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50 Responses to A year of Chapter Reading

  1. My Father’s Dragon is one of my favs from childhood. I remember taking it to my grandma’s one Sunday and reading it to HER! Being Italian and semi-bilingual this was a new book/story for her. I felt extra proud for that – funny the things you remember.

    • Jennie says:

      Wonderful story, Laura. And yes, funny the things you remember. Books help cement memories. I love that you felt extra proud with your grandma.

  2. Ritu says:

    So glad you share this with the parents too!

  3. A great way to tie in the family on school activities. NIce job, Jennie.

  4. Darlene says:

    What a great letter to send home to the parents. I believe many of them are not aware of the value of reading chapter books to younger children. When I have a display of my books, many parents walk by and say, sorry but my children are too young. Many grandparents, on the other hand, will often buy them for their small grandchildren. With age there is wisdom. Well done, Jennie.

    • Jennie says:

      Well said, Darlene! Most parents are not aware of the value of chapter reading. These newsletters do inspire some, and they will ask me for book suggestions. I often feel that my mission in life is to not only read aloud but to bring parents on board. It was my grandmother who read a chapter book to me, not my mother. Yes, with age there is wisdom. Thank you, Darlene.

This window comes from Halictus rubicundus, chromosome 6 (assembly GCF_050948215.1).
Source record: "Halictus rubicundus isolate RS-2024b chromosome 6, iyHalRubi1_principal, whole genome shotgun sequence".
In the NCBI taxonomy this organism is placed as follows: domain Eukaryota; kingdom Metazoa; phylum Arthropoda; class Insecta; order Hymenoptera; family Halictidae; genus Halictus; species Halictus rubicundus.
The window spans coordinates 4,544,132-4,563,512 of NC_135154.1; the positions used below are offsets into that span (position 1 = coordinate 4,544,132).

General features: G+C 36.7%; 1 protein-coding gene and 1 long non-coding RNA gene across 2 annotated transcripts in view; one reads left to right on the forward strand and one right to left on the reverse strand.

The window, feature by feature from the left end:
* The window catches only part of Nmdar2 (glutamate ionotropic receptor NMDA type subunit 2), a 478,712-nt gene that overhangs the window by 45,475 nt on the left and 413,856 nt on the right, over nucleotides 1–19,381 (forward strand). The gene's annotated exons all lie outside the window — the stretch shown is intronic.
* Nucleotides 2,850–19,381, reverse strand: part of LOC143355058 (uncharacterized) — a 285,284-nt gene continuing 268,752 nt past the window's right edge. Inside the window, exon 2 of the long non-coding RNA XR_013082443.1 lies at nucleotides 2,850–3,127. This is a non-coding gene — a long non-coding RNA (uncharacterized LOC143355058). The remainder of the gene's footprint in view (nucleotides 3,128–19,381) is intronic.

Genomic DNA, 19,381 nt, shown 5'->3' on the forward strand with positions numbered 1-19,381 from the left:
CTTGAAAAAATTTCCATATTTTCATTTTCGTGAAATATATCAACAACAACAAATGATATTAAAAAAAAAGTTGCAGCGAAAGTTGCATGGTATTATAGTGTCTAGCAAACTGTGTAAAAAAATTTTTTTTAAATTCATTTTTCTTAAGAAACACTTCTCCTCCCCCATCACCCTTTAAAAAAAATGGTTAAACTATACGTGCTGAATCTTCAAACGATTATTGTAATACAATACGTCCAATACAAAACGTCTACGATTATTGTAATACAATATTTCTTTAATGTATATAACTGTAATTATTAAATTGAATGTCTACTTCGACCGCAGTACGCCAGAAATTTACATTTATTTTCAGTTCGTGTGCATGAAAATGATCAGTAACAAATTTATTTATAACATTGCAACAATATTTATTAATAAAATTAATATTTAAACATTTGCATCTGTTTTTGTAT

5. ksbeth says:

    wonderful and so perfect for teaching families as a whole. I still remember my 3rd grade teacher reading Dr. Doolittle and 4th grade teacher reading “A Wrinkle in Time” to us, and was so excited each and every day. I now do this with both my classes and my grandies and hope they will have memories of it too.

  6. beetleypete says:

    Charlotte’s Web is so eternally popular, and that advice you give to the parents is worth its weight in gold. But then so are you! 🙂
    Best wishes, Pete.

  7. Great advice and wonderful list of books to have or add to one’s library.

  8. Opher says:

    I hope they all respond perfectly to this Jennie. Reading is the essence of life!

  9. frenchc1955 says:

    Jennie, this is a wonderful idea!

    • Jennie says:

      Thank you, Charles! This is where I prepare children for your class. Really. Without good books, long before they can read, children can’t fully develop complex thinking and deeper understanding, plus a large vocabulary. I wish you had been there last week when I bravely read “The only good Indian is a dead Indian.” How else can we teach acceptance and diversity?

  10. frenchc1955 says:

    Reblogged this on charles french words reading and writing and commented:
    Here is another wonderful post on reading from the excellent teacher, Jennie!

  11. As always, you know what the children need, and give them so much more. Thank heavens for people like you and the others here who do such a great job of teaching. You are one and all to be congratulated. The parents and their children are so lucky to have you.

  12. Beautiful always. You are a wonderful teacher.

  13. Another great post, Jennie. I love listening to oral stories and I loved reading aloud to my boys when they were younger. They prefer to read to themselves now and I am sad that chapter of our lives is over.

  14. The parents can always trust in you! Greatest work ever! Have a beautiful weekend, Jennie! Best wishes, Michael

  15. Kids love chapter books if you choose the right interest level and the vocab is understandable to them.

  16. Your letter is a real service to the children’s parents. With all the sturm und drang about the state of education in this country, in this century, being read to when young and continuing to read is the best path to becoming well-educated.

  17. MeRaw says:

    Frank loved Charlotte’s Web and the Little House on the Prairie books.
    He was such an avid reader.
    x 📚 x

  18. dgkaye says:

    You’re so amazing Jennie. Not only are you a mentor to your class, but teaching the parents the right thing to do too. ❤